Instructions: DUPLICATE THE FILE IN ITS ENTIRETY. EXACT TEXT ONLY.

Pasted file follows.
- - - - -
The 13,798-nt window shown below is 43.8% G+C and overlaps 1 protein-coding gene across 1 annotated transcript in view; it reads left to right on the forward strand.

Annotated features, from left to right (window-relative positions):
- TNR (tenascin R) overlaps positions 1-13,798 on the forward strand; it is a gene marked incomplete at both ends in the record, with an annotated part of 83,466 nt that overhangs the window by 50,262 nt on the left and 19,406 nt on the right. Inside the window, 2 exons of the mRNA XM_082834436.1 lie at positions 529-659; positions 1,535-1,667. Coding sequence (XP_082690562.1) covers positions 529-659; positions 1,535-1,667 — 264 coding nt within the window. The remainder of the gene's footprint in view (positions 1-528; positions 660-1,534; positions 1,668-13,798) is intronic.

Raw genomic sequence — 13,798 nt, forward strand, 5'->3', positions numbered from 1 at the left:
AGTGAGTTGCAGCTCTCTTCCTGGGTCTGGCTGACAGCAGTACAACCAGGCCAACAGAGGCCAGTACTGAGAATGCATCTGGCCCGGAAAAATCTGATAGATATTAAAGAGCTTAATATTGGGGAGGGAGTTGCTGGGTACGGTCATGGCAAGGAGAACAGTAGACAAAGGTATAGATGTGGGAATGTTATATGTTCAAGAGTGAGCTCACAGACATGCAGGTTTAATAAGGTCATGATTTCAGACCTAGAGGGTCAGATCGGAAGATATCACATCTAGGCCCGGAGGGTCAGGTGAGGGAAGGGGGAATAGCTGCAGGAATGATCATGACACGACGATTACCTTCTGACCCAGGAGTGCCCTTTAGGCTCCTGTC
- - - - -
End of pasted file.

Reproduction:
The 13,798-nt window shown below is 43.8% G+C and overlaps 1 protein-coding gene across 1 annotated transcript in view; it reads left to right on the forward strand.

Annotated features, from left to right (window-relative positions):
- TNR (tenascin R) overlaps positions 1-13,798 on the forward strand; it is a gene marked incomplete at both ends in the record, with an annotated part of 83,466 nt that overhangs the window by 50,262 nt on the left and 19,406 nt on the right. Inside the window, 2 exons of the mRNA XM_082834436.1 lie at positions 529-659; positions 1,535-1,667. Coding sequence (XP_082690562.1) covers positions 529-659; positions 1,535-1,667 — 264 coding nt within the window. The remainder of the gene's footprint in view (positions 1-528; positions 660-1,534; positions 1,668-13,798) is intronic.

Raw genomic sequence — 13,798 nt, forward strand, 5'->3', positions numbered from 1 at the left:
AGTGAGTTGCAGCTCTCTTCCTGGGTCTGGCTGACAGCAGTACAACCAGGCCAACAGAGGCCAGTACTGAGAATGCATCTGGCCCGGAAAAATCTGATAGATATTAAAGAGCTTAATATTGGGGAGGGAGTTGCTGGGTACGGTCATGGCAAGGAGAACAGTAGACAAAGGTATAGATGTGGGAATGTTATATGTTCAAGAGTGAGCTCACAGACATGCAGGTTTAATAAGGTCATGATTTCAGACCTAGAGGGTCAGATCGGAAGATATCACATCTAGGCCCGGAGGGTCAGGTGAGGGAAGGGGGAATAGCTGCAGGAATGATCATGACACGACGATTACCTTCTGACCCAGGAGTGCCCTTTAGGCTCCTGTC